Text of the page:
As the NSA’s deputy director, Inglis served as its senior-most civilian official and oversaw its day-to-day operations. He was serving as the NSA’s No. 2 official in 2009 when his boss, Gen. Keith Alexander, created and became the commander of U.S. Cyber Command. The unit, originally conceived as a largely defensive force, subsequently morphed into a full-fledged combatant command with more offensive responsibilities. Guiding Cyber Command and reviewing the doctrines that it adopted during the Trump administration will be a major part of Inglis’ new job, as the U.S. seeks ways to impose costs on foreign hackers.
Inglis’ NSA service may also help him work smoothly with Neuberger, who previously led the NSA’s Cybersecurity Directorate and who rose swiftly through the spy agency’s ranks — helping to establish Cyber Command, advising Alexander and leading the NSA’s private-sector engagement arm during the nearly eight years that Inglis oversaw its day-to-day operations.
A daunting task for Easterly
Easterly, who oversees Morgan Stanley’s resilience strategy, was the NSA’s deputy director for counterterrorism from 2011 to 2013. She later served on President Barack Obama’s National Security Council as special assistant to the president and senior director for counterterrorism. During the Obama administration, she, along with Neuberger, helped create the military’s U.S. Cyber Command.
During the transition, Easterly advised Biden aides on how to set up the new cyber director office, which Congress created as part of the Executive Office of the President in a defense policy bill that lawmakers enacted over Trump’s veto.
At CISA, Easterly would replace acting Director Brandon Wales, giving the beleaguered cyber agency a permanent leader for the first time since November, when then-President Trump fired its first chief, Chris Krebs, for publicly debunking his conspiracy theories about the election.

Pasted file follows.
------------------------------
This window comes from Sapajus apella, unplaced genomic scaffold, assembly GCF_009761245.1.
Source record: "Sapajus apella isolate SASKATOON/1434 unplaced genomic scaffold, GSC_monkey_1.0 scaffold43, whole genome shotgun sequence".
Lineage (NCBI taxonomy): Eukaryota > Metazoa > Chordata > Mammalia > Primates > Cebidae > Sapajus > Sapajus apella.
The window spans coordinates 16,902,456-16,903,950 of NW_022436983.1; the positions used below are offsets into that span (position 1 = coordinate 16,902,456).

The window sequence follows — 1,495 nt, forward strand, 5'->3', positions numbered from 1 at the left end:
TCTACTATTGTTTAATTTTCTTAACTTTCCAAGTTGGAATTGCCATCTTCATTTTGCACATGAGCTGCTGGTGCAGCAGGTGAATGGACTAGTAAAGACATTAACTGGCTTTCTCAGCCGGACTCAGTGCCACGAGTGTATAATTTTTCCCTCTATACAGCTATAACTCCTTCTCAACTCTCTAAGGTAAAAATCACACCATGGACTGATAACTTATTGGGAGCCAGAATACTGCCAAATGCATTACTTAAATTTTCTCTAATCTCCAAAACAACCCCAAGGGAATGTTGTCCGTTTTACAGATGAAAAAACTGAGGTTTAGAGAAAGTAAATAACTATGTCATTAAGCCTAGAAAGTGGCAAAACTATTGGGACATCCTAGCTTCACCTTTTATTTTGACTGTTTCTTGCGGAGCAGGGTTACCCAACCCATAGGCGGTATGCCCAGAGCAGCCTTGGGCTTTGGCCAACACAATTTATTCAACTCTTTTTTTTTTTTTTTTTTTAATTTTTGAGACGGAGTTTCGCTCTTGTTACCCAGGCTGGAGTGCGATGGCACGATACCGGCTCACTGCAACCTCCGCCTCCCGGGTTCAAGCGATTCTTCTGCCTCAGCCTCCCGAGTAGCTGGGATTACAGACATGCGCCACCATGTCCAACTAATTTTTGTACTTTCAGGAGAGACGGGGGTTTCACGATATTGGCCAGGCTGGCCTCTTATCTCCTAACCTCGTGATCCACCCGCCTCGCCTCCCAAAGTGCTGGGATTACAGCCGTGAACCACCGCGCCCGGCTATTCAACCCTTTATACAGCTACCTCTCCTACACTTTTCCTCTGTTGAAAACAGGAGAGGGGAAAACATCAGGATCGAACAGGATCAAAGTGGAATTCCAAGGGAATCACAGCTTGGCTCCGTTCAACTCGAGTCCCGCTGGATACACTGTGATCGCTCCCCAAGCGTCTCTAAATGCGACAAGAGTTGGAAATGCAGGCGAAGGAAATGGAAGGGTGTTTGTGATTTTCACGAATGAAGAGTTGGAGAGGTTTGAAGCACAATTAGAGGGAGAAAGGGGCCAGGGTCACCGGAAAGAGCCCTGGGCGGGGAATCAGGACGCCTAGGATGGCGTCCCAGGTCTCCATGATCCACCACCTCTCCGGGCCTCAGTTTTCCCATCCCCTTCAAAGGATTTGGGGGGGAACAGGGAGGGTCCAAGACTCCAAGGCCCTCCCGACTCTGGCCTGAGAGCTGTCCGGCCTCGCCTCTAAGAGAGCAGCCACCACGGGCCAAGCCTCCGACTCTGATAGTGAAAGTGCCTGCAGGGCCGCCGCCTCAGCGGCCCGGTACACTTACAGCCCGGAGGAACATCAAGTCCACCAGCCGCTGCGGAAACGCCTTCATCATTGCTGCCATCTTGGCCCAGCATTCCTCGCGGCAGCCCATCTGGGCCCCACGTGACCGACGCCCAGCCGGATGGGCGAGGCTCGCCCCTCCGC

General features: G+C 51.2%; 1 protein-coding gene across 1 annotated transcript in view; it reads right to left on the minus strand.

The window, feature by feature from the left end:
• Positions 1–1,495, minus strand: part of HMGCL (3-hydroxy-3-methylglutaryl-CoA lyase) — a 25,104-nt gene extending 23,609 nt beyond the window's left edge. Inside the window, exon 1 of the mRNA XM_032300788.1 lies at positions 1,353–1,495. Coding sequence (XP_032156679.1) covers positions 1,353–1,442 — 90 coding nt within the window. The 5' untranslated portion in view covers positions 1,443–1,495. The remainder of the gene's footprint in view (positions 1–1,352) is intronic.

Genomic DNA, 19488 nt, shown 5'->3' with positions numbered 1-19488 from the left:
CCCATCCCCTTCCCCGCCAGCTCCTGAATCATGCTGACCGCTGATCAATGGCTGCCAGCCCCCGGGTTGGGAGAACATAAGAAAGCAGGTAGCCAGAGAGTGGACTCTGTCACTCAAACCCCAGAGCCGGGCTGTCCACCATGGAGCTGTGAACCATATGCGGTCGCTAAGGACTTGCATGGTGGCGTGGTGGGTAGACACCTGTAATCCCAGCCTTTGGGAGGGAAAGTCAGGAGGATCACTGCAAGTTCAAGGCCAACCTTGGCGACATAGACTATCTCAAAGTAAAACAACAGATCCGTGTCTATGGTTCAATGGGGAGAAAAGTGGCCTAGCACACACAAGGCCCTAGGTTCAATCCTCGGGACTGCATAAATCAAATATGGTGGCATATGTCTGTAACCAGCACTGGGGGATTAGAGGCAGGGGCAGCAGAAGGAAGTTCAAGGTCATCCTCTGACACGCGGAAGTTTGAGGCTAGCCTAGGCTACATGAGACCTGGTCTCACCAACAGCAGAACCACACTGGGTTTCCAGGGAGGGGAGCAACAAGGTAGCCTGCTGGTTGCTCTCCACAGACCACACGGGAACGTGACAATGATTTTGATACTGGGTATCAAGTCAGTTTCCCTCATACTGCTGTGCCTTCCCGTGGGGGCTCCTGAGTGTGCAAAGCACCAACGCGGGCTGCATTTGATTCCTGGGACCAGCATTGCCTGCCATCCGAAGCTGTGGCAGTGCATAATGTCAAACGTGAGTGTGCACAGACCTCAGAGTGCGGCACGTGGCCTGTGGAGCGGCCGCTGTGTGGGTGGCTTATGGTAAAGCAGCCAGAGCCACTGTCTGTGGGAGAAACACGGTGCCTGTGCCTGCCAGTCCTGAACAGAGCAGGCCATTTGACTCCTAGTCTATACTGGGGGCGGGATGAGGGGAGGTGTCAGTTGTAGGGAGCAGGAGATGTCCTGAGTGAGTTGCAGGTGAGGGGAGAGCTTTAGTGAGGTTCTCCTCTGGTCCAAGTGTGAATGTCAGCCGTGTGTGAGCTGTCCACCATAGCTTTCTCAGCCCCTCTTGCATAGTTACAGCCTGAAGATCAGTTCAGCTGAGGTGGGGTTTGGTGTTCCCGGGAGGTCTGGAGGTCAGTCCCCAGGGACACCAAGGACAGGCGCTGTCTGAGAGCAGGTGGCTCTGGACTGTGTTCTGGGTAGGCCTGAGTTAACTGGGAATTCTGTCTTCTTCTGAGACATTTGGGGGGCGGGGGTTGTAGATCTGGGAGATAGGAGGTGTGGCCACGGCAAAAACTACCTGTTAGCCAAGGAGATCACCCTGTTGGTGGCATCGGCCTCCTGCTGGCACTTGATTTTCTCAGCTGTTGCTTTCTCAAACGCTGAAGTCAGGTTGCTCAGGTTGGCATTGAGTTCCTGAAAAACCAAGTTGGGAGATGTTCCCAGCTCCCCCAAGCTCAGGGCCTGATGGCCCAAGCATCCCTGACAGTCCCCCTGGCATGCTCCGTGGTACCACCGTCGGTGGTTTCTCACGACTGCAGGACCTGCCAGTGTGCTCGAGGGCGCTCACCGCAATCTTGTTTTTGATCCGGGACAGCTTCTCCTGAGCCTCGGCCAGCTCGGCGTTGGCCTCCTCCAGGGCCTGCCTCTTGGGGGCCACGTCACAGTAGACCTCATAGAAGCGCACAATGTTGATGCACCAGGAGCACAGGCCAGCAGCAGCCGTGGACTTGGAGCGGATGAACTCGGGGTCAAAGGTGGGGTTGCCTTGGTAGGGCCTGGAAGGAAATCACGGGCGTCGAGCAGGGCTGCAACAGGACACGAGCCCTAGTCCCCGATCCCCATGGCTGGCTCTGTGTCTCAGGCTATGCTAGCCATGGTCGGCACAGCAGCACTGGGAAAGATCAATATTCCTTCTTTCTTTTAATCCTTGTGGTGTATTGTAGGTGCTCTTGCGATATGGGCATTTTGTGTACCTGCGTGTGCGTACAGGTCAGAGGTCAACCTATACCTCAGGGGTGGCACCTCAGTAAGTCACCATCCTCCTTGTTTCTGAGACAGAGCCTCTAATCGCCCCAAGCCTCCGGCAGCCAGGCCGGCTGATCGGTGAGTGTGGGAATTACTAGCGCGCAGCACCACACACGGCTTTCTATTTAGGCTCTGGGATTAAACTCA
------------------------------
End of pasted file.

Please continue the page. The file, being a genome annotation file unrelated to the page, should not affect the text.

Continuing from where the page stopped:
And Easterly would take the post at a critical time, as CISA struggles with SolarWinds and the attacks on Microsoft Exchange servers.
The two crises have compounded CISA’s longstanding woes. The agency’s network monitoring programs are outdated and can’t detect sophisticated modern threats. Its incident response teams are stretched thin as they try to support federal agencies, private companies and local governments grappling with cyber threats.
If confirmed by the Senate, Easterly will face many challenges at the underfunded and overworked CISA, which was established in late 2018 to replace a DHS division that helped defend ports, hospitals and power plants from cyberattacks and dirty bombs.
Lawmakers gave CISA an emergency infusion of $650 million in Biden’s Covid-19 relief bill, and CISA has big plans for spending that money. Managing that process will be one of Easterly’s top jobs.
In the new role, Easterly would have help from Silvers, who held several senior roles at DHS during Obama’s presidency, including deputy chief of staff and assistant secretary for cyber policy. He also co-led the CISA unit inside Biden’s DHS transition team.
Silvers, a partner at the law firm Paul Hastings, is also close with DHS Secretary Alejandro Mayorkas, having served as his senior counselor from 2013 to 2014, when Mayorkas was deputy secretary of homeland security. During that time, he was also a key player in DHS’ responses to digital security crises.
Natasha Bertrand contributed to this report.